Thursday, May 6, 2010

What's on your palette??

Since Thursday is usually my watermedia day I decided to do a abstract bird painting (Thorn Bird) with a watercolor triad including both opaque and transparent pigments, here I used Quin Gold, Cad Red Light, and a dark blue I rarely use, Indathrene (or sometimes Indathrone) Blue (PB 60).

According to Handprint (my go to site for paint pigment info) Indathrone is:  "Usually an inessential pigment, PB60 mixes muted violets or maroons with quinacridone carmine, and is an effective portrait or figure shadow color in tints, but its darks and shadows can appear grayish or obtrusive."

Uh oh, with info like that I feel my left brain kicking in...Seriously, though, I feel very strongly that artists should know what pigments they are painting with. I love the sound of painting with "Moonglow" too and yes I confess I own a tube of this lovely Daniel Smith paint, but what the heck is it? (BTW, it's a melange of  Ultramarine, Viridian, and Alizarin Crimson.)
Can you imagine cooking with mystery spices? It just doesn't make sense. Most tube paints (oil, acrylic, and oil) are labeled with a pigment code starting with "P"--The Pigment Codes used are fairly straight forward:

    * PB = Pigment Blue
    * PBk = Pigment Black
    * PBr = Pigment Brown
    * PG = Pigment Green
    * PO = Pigment Orange
    * PR = Pigment Red
    * PV = Pigment Violet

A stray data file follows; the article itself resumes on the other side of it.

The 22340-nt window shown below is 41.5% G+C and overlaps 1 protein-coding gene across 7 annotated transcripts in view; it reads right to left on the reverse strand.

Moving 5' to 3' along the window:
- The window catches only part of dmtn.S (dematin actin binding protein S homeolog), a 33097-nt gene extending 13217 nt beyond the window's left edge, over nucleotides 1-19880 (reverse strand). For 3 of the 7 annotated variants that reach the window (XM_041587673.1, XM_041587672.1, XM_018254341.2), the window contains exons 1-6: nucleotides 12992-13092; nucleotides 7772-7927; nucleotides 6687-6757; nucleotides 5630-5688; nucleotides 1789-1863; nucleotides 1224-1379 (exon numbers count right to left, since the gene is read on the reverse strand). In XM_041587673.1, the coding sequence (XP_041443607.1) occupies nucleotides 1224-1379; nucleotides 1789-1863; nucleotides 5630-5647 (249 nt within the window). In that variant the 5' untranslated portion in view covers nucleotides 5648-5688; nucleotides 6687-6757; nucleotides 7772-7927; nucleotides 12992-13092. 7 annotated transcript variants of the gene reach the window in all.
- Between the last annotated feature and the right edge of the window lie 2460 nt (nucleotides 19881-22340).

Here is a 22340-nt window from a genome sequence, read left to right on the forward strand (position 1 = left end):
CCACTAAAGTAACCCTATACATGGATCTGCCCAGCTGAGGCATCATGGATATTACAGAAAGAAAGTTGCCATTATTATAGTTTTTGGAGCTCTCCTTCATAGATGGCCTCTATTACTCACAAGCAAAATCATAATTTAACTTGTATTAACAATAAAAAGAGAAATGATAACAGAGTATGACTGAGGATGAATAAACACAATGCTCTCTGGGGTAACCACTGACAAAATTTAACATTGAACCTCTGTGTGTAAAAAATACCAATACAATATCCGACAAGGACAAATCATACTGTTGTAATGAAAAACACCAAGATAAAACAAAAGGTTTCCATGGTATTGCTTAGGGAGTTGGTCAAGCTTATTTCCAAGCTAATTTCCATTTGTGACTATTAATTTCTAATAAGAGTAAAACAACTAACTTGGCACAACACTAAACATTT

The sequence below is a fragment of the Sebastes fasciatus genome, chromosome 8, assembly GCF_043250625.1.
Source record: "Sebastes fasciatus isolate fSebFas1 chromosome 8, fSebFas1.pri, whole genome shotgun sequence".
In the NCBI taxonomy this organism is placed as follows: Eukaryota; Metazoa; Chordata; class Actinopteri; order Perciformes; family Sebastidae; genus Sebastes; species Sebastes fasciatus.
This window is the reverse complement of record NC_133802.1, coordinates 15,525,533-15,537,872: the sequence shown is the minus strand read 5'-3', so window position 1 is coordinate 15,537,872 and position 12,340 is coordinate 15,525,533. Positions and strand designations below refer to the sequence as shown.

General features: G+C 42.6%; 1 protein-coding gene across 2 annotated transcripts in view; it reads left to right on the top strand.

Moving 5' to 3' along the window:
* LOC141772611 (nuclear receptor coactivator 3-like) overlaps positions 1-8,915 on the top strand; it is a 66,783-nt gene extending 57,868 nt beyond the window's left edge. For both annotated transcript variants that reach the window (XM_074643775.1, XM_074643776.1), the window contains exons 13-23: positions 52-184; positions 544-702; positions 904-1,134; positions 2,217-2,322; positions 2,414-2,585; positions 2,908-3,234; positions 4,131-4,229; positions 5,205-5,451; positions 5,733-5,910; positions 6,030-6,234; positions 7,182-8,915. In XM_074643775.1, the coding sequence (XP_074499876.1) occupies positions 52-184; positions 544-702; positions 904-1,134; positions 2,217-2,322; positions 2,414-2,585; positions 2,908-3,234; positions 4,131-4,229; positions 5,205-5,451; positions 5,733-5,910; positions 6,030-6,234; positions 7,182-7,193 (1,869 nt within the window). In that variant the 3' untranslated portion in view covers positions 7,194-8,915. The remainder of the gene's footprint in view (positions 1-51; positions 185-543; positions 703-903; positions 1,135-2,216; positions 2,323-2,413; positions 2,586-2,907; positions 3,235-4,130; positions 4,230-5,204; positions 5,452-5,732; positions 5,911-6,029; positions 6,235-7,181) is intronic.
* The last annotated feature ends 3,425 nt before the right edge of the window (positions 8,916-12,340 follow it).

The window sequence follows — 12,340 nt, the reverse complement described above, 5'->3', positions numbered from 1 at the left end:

* PW = Pigment White
    * PY = Pigment Yellow

A number then follows to indicate the exact pigment. For example some common blues are:  PB29 Ultramarine Blue, PB15 Pthalocyanine, PB28 Cobalt, PB35 Cerulean, etc. If your paint tube label says, for example, Cobalt Blue Hue but has no PB28 it is likely a manufactured substitute mixture from other pigments including often white.

Why does all this matter? Well for one thing, I feel that the more I know my pigments and their tendencies the more confident painter I am in any media--especially when I am mixing colors. For another, like many artists I own at least a dozen brands of paint, so for me the Pigment Code helps me work across brands more easily.

And, as many of you may have noticed, paint color names (what is Dragon's Blood or Renaissance Green??) can vary from brand to brand so I always check the pigment code  to be sure I'm getting what I'm looking (and paying) for.

Yes, the same pigments can vary from manufacturer but at least we know we are "in the ballpark" with PB29 no matter what the tempting paint name (French Ultramarine just sounds better doesn't it?).  For more info regarding pigments check out the Handprint website as I mentioned above or Michael Wilcox's excellence reference books on pigments.   

Whew--that was more than a brief side note, but as you can tell I'm passionate about color and in the end, when we paint, color is pigment. For more info about my classes or open studio Monday workshop please email me. Have a colorful week!

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